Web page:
If Your Shins Hurt When Running, Read This

No pain| no gain? No way! Even though exercising is supposed to be good for the body| it doesn’t always feel good. Shin pain is a common complaint when running. If it’s excruciating| you definitely do not want to run through it. But if you’re experiencing a little discomfort on the front of your legs and you don’t want to end your workout| try these four techniques to ease shin pain.

    Use a tree: Sometimes all you need is a little time to stretch out the muscles in the lower legs. Do this standing quad stretch that will also stretch the shins| and using a tree| wall| or curb| do this calf stretch. Do both legs and repeat one to three times.DIY foam roll: Since you obviously didn’t bring a foam roller on your run| use the heel of your palm to rub the shin from just below the knee toward the ankle| then reverse the direction| moving toward the knee| pressing firmly and slowly. Repeat one to three times| doing both legs. This little self-massage feels amazing. Run differently: If you’re prone to heel striking| which means you land on the heel of your foot with each step| that can overwork the shins| causing pain. Really focus on landing on the midfoot instead. If you’re already doing that| take 30 to 60 seconds to purposely run landing on the balls of the feet| almost like your tiptoe running. This will put more emphasis on the calves| giving your shins a break. Lengthening your stride (taking bigger steps) while doing this can make this easier and encourage you to land softer and more gazelle-like. After 30 to 60 seconds| go back to running normally. Go soft: Taking softer steps is helpful| but you can cushion the blow even more by running on softer surfaces. Try moving off the sidewalk or street to the grass or a dirt trail. Walk-run: If those things don’t work| before throwing in the towel| turn your run into a walk-run. That means run for three minutes| walk for one. Or if that’s too much| shorten the running interval to one minute. Walking will give your shins time to recover.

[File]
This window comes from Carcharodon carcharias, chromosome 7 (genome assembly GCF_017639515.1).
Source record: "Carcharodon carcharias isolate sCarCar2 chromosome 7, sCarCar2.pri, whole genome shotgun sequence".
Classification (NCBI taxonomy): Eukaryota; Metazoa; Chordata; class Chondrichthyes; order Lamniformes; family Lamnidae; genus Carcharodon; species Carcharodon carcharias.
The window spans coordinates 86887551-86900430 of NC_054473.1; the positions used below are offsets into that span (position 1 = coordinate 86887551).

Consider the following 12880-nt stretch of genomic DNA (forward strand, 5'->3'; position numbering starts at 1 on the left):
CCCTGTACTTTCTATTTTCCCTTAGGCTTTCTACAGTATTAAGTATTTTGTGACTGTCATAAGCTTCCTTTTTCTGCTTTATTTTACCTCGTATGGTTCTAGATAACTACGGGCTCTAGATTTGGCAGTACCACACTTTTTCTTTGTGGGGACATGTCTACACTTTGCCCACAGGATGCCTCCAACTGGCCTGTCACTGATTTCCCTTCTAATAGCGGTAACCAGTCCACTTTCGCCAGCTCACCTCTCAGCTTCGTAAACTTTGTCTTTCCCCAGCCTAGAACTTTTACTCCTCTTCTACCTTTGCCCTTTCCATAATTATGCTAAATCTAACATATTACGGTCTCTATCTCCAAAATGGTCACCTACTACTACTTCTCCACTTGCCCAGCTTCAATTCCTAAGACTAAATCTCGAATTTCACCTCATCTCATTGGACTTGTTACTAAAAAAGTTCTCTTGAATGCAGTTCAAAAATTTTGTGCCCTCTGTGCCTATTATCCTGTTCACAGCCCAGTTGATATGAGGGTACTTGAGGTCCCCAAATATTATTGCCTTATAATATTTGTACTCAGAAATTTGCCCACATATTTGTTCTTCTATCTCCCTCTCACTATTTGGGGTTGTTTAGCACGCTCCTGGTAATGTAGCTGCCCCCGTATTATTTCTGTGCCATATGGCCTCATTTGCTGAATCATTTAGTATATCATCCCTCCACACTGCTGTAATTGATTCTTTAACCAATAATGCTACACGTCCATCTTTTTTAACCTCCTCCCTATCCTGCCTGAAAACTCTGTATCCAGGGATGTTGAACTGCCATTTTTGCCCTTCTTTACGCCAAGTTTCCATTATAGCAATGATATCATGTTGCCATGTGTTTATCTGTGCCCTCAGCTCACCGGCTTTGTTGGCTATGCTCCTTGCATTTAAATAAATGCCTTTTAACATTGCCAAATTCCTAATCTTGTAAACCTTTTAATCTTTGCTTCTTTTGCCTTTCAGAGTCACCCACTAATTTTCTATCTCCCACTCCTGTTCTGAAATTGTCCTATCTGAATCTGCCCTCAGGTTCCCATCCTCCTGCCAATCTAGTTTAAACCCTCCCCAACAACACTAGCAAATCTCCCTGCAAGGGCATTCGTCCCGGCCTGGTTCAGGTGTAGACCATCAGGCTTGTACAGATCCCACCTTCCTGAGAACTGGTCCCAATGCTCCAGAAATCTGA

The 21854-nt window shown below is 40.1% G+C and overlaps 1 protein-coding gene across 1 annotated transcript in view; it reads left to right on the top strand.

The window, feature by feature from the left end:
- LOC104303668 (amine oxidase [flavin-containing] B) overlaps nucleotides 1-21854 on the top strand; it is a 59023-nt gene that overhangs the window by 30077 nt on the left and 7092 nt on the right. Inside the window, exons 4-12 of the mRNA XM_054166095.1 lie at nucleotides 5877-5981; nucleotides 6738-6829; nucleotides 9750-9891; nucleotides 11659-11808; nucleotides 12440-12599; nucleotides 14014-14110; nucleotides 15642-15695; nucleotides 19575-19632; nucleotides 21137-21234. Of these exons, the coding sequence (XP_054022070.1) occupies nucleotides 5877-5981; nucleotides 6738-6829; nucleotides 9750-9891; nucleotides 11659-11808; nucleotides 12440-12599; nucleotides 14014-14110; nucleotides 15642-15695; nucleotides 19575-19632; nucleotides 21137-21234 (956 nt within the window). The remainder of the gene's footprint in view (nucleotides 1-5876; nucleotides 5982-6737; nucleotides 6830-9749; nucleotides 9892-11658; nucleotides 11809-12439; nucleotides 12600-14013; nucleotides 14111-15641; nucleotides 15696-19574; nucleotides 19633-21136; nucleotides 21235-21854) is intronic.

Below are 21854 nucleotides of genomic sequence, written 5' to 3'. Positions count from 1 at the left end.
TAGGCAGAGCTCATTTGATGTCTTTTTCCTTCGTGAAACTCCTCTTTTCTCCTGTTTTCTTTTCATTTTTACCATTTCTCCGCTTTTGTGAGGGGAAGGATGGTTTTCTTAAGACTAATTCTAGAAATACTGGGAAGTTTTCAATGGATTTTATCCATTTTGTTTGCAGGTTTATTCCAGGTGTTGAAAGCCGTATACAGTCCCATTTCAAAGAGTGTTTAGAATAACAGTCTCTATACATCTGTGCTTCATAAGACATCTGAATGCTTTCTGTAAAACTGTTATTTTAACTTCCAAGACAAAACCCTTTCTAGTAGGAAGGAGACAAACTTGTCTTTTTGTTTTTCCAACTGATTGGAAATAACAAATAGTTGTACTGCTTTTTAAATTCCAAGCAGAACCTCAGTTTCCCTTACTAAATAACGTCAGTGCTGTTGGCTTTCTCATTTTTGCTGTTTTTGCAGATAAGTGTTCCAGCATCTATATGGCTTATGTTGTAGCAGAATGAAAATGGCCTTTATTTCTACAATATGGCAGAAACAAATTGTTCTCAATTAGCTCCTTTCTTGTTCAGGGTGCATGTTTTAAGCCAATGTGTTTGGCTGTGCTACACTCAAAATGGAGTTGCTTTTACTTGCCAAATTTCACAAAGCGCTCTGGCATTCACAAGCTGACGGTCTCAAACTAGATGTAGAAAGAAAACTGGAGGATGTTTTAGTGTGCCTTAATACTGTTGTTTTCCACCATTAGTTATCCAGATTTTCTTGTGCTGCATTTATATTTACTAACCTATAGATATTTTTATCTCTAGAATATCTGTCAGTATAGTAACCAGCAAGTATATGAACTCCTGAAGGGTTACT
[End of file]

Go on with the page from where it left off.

If all of these don’t work| your shin pain may be trying to tell you something. Ask yourself these questions to get to the root of the pain.

Have I increased my mileage too much| too soon? A good rule of thumb is to follow the 10 percent rule| and if you have an upcoming race| be sure to follow a training program that gives you enough time to gradually increase mileage while giving you time during the week to cross-train. This half-marathon training schedule and this marathon plan are at least four months long. Am I wearing the right sneaker to offer the most stability and support I need? These sneaker buying tips are perfect to take with you to the store.Am I in need of new sneakers? If it’s been over 500 miles| the answer is absolutely yes. Do I strengthen my lower legs outside of running? This seated dumbbell exercise is a must.Do I remember to stretch after a run? These postrun yoga poses not only target the lower legs| but the hips and lower back as well.Image Source: POPSUGAR Photography / Kat Borchart